Saturday, July 26, 2008

Why Educate?

In a comment to Intelligent Design and Evolution, Olorin writes:


“Given what you've said above, about the status of intelligent design as a scientific theory (i.e. that it has none), should we conclude that it therefore should be denied a voice within a science classroom?” Well, look at it this way. Do you want me to teach French in your chemistry class? What purpose would that serve? If a theory has no scientific evidence nor any hope of scientific evidence, then teaching it in a science class is not teaching science. Then, too, as I argued before, ID is inherently a religious theory, whether or not it employs explicitly religious terminology. So, besides being a waste of time, teaching ID as science runs afoul of the Constitution by imparting the cachet of science to a particular religious tenet.


As is my usual style, I'll address what I see as the minor points of contention before moving on the big ones. The minor point is this: there's a difference between (1) design theory necessarily entails the existence of at least one supernatural being and (2) design theory necessarily entails the existence of God as conceived by classical theism. ID is "inherently religious" only if (2) is true, not if (1) is true. I don't think I need to show that (2) is false; Kant did a perfectly good job of that in the Critique of Pure Reason in 1781. That's why design theorists assiduously avoid claiming that the supernatural designer is God -- it's because they know they can't get away with it -- not in an empirical or even political sense, but in a strictly philosophical sense. (To the extent that the "strictly philosophical" can be separated out from the empirical and the political!)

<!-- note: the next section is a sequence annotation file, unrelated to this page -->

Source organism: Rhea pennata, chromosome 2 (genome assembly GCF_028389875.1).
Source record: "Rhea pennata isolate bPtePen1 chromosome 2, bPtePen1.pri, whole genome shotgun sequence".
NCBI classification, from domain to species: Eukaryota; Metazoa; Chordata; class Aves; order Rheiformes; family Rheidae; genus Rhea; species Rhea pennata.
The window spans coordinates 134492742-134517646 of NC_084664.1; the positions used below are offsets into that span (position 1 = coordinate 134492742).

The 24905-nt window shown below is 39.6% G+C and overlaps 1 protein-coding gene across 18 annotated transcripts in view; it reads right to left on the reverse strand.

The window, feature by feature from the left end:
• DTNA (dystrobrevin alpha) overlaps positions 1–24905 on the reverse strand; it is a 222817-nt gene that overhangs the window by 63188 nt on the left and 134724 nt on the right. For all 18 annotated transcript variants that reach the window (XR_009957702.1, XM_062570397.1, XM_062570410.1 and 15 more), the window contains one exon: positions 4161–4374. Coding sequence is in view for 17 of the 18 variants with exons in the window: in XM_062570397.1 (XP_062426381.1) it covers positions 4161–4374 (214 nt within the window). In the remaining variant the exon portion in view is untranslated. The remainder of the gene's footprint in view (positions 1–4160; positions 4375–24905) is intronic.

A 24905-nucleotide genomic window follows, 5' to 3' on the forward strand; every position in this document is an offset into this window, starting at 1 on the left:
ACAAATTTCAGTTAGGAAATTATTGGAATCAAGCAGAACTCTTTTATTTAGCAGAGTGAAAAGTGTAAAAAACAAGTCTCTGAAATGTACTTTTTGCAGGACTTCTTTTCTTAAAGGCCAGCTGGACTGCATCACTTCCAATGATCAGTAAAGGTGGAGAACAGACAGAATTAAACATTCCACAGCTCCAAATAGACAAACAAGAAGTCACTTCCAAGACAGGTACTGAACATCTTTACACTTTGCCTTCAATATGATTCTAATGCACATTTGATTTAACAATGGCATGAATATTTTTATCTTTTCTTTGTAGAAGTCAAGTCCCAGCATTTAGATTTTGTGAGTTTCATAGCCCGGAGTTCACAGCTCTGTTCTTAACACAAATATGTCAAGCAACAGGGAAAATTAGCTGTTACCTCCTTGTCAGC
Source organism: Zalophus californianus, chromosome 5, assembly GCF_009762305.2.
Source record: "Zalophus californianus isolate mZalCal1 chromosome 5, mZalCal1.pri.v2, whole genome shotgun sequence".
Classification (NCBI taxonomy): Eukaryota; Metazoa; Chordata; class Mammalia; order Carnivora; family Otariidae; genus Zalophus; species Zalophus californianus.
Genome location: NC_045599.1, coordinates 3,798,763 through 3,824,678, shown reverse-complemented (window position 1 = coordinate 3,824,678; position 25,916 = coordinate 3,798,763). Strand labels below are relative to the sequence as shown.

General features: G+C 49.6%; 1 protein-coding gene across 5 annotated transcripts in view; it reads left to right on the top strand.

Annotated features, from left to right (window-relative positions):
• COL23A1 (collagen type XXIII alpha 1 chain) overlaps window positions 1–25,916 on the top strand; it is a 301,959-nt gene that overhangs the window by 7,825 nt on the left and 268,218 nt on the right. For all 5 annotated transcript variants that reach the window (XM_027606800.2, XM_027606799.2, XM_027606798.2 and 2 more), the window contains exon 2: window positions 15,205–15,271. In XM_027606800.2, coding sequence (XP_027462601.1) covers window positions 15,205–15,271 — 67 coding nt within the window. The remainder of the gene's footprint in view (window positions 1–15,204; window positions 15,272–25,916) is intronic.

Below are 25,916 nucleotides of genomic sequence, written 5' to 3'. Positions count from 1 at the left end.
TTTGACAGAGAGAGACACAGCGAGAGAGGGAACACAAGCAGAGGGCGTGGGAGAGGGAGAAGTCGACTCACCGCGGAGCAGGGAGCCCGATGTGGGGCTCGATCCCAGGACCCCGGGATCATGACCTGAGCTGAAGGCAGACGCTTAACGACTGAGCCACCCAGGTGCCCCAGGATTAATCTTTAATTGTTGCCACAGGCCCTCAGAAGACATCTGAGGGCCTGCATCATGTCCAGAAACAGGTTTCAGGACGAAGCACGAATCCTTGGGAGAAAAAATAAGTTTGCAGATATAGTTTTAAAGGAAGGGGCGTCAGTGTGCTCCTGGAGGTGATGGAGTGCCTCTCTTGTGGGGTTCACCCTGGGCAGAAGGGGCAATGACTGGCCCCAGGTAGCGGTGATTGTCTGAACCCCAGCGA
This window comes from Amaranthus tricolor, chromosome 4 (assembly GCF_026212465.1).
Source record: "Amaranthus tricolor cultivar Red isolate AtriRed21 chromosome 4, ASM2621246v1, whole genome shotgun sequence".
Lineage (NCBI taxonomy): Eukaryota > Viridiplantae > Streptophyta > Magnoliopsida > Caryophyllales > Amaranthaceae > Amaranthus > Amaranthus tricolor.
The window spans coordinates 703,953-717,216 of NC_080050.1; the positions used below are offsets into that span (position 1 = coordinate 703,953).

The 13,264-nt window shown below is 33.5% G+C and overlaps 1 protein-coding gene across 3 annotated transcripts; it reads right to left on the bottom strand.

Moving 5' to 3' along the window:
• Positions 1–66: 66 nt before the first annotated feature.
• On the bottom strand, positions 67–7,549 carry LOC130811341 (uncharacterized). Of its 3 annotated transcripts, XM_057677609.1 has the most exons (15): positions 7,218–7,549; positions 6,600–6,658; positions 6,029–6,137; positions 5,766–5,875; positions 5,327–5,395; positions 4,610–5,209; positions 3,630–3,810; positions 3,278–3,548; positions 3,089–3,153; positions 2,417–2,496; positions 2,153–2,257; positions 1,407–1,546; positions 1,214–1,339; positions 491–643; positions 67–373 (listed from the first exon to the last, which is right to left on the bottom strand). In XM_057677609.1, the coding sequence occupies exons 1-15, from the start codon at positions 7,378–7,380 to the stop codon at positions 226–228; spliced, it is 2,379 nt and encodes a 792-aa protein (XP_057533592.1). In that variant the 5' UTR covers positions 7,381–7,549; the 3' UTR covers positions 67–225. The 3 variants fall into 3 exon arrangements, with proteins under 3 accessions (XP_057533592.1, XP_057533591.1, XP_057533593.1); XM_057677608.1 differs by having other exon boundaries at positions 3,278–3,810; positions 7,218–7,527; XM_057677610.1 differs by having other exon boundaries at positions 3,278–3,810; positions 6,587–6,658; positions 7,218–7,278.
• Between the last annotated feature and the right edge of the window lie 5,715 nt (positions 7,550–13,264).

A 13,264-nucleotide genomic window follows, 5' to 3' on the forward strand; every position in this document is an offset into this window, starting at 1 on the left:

(In fact, I do believe that most people who support intelligent design are theists, and moreover, theists of a very specific sort. Their theism certainly feeds into their motives for wanting design theory to be true, and their motives for wanting it taught alongside evolutionary theory. But motives are not reasons, and the luminaries of the design revolution are all too keenly aware of that!)

The main point I want to address is this: "If a theory has no scientific evidence nor any hope of scientific evidence, then teaching it in a science class is not teaching science."

Whether or not I accept this depends on what is meant by "teaching science." If "teaching science" just means "conveying to students the best of contemporary scientific theories," then I'll concede the point without reservation. But here is where I demur. Instead, I want to broaden and deepen the meaning of "teaching science" to "teaching students how to evaluate scientific theories, how to appreciate the process whereby theories are generated and tested, and how to situate science in a cultural, historical, and political context."

I suppose I'm feeling somewhat frustrated both by the larger debate and by how this conversation is unfolding here on Impure Reason. What I'm interested doing is breaking down the artificial boundaries between the teaching of science, the teaching of history, the teaching of poetry. How can students appreciate Blake without appreciating Newton? How can they understand Romanticism without the Enlightenment? Or fundamentalism without understanding Biblical criticism and "Darwinism"? (Not to mention neo-Darwinism and the Modern Synthesis!)